A 17-year-old Black woman with obesity presents for evaluation of a rash on her posterior neck, abdomen, and back that appeared several months earlier. The patient first noted the rash on her neck; at the time, the condition was diagnosed as acanthosis nigricans. Lab workup revealed no abnormalities. The rash has remained asymptomatic but is of concern because of its unsightly appearance. The patient has a family history of diabetes. Examination reveals hyperpigmented papules and patches of the affected areas accompanied by a fine scale.
Confluent and reticulated papillomatosis (CARP) of Gougerot and Carteaud is an uncommon skin condition that typically affects the upper body. The disease presents with hyperpigmented, hyperkeratotic macules and papules that coalesce into reticulated patches and plaques.1 Adolescents, young adults, women, and...
Submit your diagnosis to see full explanation.
Confluent and reticulated papillomatosis (CARP) of Gougerot and Carteaud is an uncommon skin condition that typically affects the upper body. The disease presents with hyperpigmented, hyperkeratotic macules and papules that coalesce into reticulated patches and plaques.1 Adolescents, young adults, women, and people of African American descent are the populations most affected by CARP.2 The etiology of CARP is unknown; possible causes include hereditary overexpression of keratin, bacterial infection, or metabolic dysfunction.1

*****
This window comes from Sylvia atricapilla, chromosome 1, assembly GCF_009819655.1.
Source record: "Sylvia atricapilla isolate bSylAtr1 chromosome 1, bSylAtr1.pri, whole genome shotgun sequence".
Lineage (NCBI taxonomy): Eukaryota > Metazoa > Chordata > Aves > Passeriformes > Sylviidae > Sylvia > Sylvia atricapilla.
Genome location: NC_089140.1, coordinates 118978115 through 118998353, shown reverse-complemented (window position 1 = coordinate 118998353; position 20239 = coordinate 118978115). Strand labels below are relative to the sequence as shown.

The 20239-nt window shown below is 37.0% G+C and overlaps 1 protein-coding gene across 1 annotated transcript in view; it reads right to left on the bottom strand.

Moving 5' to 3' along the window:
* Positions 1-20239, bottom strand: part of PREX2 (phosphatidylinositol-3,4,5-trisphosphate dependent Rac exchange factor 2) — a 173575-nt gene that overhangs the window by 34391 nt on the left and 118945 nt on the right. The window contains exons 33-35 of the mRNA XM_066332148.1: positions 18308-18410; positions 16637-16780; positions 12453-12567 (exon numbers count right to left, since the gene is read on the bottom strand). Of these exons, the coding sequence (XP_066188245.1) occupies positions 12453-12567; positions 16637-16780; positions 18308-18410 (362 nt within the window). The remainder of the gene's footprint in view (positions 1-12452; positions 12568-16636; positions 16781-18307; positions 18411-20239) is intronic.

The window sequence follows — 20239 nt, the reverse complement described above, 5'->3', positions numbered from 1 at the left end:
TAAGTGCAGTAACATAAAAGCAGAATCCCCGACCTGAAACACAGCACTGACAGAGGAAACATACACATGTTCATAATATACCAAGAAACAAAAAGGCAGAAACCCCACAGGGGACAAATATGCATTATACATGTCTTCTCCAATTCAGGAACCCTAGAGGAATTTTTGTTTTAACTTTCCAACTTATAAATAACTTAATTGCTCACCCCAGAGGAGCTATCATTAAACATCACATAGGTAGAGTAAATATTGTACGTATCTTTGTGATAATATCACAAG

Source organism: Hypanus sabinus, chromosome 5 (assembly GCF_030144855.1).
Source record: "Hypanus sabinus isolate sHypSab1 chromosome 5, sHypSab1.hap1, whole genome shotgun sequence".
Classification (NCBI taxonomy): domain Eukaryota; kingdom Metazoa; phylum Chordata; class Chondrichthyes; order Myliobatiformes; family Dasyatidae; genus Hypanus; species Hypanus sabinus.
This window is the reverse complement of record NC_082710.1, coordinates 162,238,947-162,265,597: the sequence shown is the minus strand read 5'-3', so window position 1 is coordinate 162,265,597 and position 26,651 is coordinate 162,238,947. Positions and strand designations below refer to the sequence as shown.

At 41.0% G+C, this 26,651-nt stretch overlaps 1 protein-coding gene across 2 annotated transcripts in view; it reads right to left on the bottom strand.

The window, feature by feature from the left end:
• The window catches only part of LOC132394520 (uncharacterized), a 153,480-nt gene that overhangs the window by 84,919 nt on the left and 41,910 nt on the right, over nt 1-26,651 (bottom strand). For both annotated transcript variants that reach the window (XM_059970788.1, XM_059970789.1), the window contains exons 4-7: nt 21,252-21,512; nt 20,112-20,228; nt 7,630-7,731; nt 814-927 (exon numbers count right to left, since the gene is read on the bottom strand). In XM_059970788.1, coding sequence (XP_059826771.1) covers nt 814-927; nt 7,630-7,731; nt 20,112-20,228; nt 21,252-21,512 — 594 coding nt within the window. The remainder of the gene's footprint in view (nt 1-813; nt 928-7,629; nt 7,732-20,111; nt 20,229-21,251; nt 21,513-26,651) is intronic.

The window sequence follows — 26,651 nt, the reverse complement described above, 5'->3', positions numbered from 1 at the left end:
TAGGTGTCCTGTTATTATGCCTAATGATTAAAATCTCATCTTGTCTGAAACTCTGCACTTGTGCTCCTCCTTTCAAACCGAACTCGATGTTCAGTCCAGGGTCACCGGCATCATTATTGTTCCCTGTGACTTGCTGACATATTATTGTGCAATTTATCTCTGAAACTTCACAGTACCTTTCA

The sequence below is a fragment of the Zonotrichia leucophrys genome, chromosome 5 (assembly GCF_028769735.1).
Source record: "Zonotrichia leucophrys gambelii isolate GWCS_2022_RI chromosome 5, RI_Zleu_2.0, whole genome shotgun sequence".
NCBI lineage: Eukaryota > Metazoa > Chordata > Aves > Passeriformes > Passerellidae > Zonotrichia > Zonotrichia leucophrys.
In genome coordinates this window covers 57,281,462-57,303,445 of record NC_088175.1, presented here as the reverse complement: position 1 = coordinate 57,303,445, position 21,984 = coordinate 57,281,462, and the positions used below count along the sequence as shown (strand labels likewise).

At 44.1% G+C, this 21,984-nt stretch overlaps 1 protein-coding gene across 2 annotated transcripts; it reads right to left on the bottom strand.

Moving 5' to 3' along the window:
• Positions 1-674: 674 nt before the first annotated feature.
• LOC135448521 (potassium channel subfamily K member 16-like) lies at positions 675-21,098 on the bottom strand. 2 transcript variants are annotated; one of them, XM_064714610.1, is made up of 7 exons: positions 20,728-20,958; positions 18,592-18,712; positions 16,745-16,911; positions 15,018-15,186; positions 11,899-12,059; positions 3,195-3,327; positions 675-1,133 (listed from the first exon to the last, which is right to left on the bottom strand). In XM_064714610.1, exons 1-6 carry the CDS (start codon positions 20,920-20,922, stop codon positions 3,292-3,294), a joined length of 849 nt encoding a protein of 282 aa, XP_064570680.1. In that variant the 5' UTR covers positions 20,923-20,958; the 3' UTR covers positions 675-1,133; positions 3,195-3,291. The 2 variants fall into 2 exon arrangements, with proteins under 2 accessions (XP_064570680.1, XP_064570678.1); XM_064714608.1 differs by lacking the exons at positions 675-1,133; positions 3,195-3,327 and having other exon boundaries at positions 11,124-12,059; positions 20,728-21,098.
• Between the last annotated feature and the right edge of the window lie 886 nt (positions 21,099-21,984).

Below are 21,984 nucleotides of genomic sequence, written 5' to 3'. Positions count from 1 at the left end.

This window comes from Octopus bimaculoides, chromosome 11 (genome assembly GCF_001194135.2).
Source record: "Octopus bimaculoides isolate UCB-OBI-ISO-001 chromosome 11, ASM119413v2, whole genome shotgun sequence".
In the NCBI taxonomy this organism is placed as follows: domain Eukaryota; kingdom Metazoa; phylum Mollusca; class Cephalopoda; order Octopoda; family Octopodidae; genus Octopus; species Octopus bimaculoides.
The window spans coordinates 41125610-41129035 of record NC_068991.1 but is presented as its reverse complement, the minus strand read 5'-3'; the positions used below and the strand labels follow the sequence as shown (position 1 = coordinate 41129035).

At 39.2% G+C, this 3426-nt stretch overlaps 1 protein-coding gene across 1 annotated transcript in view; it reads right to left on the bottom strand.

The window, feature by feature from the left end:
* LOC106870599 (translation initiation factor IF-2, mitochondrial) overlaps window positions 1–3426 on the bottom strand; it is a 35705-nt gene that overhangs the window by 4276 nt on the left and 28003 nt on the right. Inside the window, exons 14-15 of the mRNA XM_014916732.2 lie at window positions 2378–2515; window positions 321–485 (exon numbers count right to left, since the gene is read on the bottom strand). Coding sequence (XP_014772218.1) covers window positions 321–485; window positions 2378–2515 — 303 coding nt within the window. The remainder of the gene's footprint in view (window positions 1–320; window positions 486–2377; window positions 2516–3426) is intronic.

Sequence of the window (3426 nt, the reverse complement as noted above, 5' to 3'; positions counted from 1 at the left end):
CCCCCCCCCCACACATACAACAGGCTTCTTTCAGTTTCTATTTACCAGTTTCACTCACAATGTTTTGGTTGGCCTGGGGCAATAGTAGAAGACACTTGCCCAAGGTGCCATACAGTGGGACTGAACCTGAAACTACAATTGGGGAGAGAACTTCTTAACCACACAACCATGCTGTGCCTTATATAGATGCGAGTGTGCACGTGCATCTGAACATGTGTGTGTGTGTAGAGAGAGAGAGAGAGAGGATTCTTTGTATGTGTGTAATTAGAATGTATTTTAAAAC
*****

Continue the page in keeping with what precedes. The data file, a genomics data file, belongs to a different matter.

The condition is a benign disorder that is usually asymptomatic or mildly pruritic. It is often misdiagnosed as tinea versicolor given the similarity in appearance and presentation on the same body parts, primarily the trunk.1 Both diseases can be associated with fine scale. Confluent and reticulated papillomatosis can present with a velvety appearance leading to misdiagnosis of acanthosis nigricans.3 There is an increased prevalence of CARP in patients with obesity, polycystic ovary syndrome (PCOS), and diabetes mellitus.3 Cases of CARP and acanthosis nigricans occurring simultaneously have also been reported.1
Confluent and reticulated papillomatosis is usually diagnosed clinically. Absence of spores on potassium hydroxide (KOH) preparation rules out tinea versicolor. The first-line treatment for CARP is oral minocycline or another tetracycline.4 Oral antibiotic treatment can be supplemented with topical keratolytic agents such as lactic acid or topical retinoids. Oral retinoids are an alternative treatment option for patients with refractory cases.4
Brittany Spinosa-Weber, PA-C, is a physician assistant at DermDox Dermatology Centers in Bethlehem and Leola, Pennsylvania. Stephen Schleicher, MD, is director of the DermDox Dermatology Centers, associate professor of medicine at Geisinger Commonwealth Medical College, and clinical instructor of dermatology at Arcadia University and Kings College.
1. Basu P, Cohen PR. Confluent and reticulated papillomatosis associated with polycystic ovarian syndrome. Cureus. 2019;11(1):3956. doi:10.7759/cureus.3956
2. Xiao TL, Duan GY, Stein SL. Retrospective review of confluent and reticulated papillomatosis in pediatric patients. Pediatr Dermatol. 2021;38(5):1202-1209. doi:10.1111/pde.14806
3. Krishnamoorthy M, Nadler E, Vaidya S. Resolution of confluent and reticulated papillomatosis after bariatric surgery. Clin Obes. 2021;11(1):12427. doi:10.1111/cob.12427
4. Mufti A, Sachdeva M, Maliyar K, et al. Treatment outcomes in confluent and reticulated papillomatosis: a systematic review. J Am Acad Dermatol. 2021;84(3):825-829. doi:10.1016/j.jaad.2020.08.133